Early architectural model of Ocean Dreams at Red Apple presentation. © Charles Denson

The Catsimatidis site is appropriately ironic, as it is located across the street from O’Dwyer Gardens, a NYCHA housing project named for a failed New York City mayor. Former Brooklyn District Attorney William O’Dwyer ran for mayor in 1941 but lost to Fiorello LaGuardia. In 1945 O’Dwyer went on to become New York’s 100th mayor after LaGuardia decided not to run, and he later won a second term in 1949 only to resign his office eight months later in the midst of a massive scandal.

The scandal, which dated back to O’Dwyer’s years as Brooklyn district attorney, involved allegations connecting the mayor to the mafia and the mysterious death of mobster Abe Reles. Hit man Reles, also known as “Kid Twist,” was tossed from a sixth-floor window of Coney Island’s Half Moon Hotel while under police protection before he could testify at trial against his fellow “Murder Incorporated” gangsters. O’Dwyer’s admitted friendship with mobster Frank Costello led to his 1950 resignation as mayor of New York City. Coincidentally, the Half Moon Hotel, which was demolished in 1994, was located on the Boardwalk, just two blocks from O’Dwyer Gardens.

Former Mayor William O'Dwyer testifies at U.S. Senate crime hearings in 1951

O’Dwyer had another Coney connection. Known as a passive mayor who liked to transfer power to unelected officials, he appointed Parks Commissioner Robert Moses to a newly created post called “New York City Coordinator of Construction.” Moses transformed the appointment into one of the most powerful positions in city government, one that gave him total and complete control over all city projects and funding. Moses would go on to implement ruinous slum clearance projects that destroyed entire neighborhoods, uprooted thousands of families, and left hundreds of blocks of vacant lots after development funding ran out. In 1949 Moses declared the residential West End of Coney Island an urban renewal site and used eminent domain to level the entire neighborhood, leaving a sea of high-rise housing projects surrounded by burning ruins. One of those high-rise projects would be named O’Dwyer Gardens.

O'Dwyer Gardens surrounded by ruins, 1970 Photo © Charles Denson

Coney Island spent decades making a shaky recovery from dubious urban planning. Now, after a 40-year hiatus, Coney is once again being flooded with high-rises. Construction has already begun at the vacant sites in the former amusement zone where Ravenhall and Washington baths were once located. It might seem counterintuitive to cram thousands of units of high-rise housing onto a vulnerable sandbar during a time of global warming and predictions of catastrophic sea level rise, but that seems to be Coney Island’s future.

The new Surf Avenue: Surf Vets Place (at center) is now under construction. High-rises (at left) will soon replace the MCU Park parking lot and surround the Parachute Jump. The Abe Stark Skating Rink on the Boardwalk will also be demolished for residential development.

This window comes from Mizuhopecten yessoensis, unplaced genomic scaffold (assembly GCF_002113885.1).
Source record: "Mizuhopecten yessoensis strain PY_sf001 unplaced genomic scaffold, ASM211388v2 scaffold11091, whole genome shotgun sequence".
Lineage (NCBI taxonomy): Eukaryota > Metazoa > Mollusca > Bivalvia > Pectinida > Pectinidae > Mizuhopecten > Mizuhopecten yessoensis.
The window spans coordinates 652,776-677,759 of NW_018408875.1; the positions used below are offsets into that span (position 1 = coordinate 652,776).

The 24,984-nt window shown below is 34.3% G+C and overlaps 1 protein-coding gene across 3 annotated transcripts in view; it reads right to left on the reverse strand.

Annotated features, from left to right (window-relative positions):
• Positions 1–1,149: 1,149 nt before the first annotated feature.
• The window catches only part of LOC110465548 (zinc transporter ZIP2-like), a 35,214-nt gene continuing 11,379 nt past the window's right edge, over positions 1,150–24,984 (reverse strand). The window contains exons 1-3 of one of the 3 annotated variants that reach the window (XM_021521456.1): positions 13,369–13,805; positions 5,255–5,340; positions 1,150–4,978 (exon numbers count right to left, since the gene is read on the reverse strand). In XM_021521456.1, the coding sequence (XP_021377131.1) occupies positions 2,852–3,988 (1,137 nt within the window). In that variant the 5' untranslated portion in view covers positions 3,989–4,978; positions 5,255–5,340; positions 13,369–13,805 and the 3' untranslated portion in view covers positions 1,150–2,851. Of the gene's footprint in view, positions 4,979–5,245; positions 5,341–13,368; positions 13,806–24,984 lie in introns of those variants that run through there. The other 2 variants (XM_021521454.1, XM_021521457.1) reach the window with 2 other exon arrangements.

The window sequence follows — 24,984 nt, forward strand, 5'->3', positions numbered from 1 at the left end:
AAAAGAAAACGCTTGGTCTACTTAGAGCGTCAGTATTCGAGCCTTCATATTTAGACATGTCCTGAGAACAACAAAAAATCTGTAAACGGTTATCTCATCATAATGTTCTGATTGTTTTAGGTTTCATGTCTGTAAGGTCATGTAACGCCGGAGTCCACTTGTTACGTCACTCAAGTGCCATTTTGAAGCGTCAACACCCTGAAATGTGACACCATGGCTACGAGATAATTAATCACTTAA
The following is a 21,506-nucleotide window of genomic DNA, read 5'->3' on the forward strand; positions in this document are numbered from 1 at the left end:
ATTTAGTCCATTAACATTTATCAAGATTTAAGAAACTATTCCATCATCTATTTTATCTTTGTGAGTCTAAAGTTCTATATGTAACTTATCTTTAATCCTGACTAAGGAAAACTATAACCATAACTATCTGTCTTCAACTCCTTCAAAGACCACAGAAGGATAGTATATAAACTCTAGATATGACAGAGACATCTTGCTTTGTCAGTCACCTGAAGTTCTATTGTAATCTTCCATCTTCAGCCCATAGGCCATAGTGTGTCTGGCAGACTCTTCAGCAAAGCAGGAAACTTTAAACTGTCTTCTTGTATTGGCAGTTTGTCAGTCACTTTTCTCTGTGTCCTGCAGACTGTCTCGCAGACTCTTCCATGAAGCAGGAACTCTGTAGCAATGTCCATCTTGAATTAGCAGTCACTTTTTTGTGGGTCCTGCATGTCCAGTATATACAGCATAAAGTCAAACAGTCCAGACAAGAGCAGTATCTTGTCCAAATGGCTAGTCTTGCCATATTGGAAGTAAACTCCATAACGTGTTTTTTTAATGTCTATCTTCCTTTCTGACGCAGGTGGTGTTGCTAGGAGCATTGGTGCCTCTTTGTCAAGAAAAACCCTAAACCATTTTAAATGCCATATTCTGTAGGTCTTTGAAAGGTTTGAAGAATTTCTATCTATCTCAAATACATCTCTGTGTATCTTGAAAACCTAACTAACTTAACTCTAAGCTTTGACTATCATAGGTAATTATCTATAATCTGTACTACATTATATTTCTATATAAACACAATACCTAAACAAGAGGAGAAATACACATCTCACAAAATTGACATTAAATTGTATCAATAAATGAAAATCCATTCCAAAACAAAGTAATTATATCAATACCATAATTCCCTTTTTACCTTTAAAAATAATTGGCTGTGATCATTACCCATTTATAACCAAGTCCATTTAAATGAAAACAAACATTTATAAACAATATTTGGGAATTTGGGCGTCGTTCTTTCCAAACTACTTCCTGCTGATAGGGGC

Farther east, at Trump Village, billionaire developer Ruby Schron is demolishing the Trump Shopping Center to build a glitzy 40-story high-rise in its place. Schron must have tower envy, as his building is twice the size of the dismal buildings that developer Fred Trump erected in the early 1960s. Schron’s erection will be twice the size of Fred Trump’s! Future residents will have views of Trump Village rooftops and the Atlantic Ocean but will also have a sweeping view of the sprawling 10-acre multi-district Sanitation Department garbage truck facility being planned a block away on Coney Island Creek at Shell Road.

Trump Village shopping center is being demolished and replaced by a 40-story high-rise © Charles Denson

Long-neglected Coney Island Creek is also experiencing a bizarre series of developments. Cube Storage has already built two oversized public storage facilities on the banks of the creek, and a third big box is under construction at the Cropsey Avenue Bridge. Unfortunately, there is no master plan for future public access or maritime development along the Coney Island Creek estuary, and oversized big-box warehouses seem to be the waterway’s future.

CubeSmart public storage building on Coney Island Creek Photo © Charles Denson

Some of these changes bring back memories. My family moved from Coney Island Houses to O’Dwyer Gardens when it opened in 1969, and I witnessed the area’s transformation during the 1970s. The Catsimatidis site includes the YM-YWHA building on Surf Avenue that was our beloved community center during the 1960s. Cats now owns the abandoned building, and its future is in doubt. Next to the Y was one of the last bungalow colonies in Coney Island, and I documented the demolition of that old complex in 1970. The site has been vacant ever since. It would be wonderful if the new Catsimatidis project actually improved the neighborhood with new stores and affordable housing. Time will tell if this is just another luxury high-rise, cut off from a neighborhood filled with broken promises.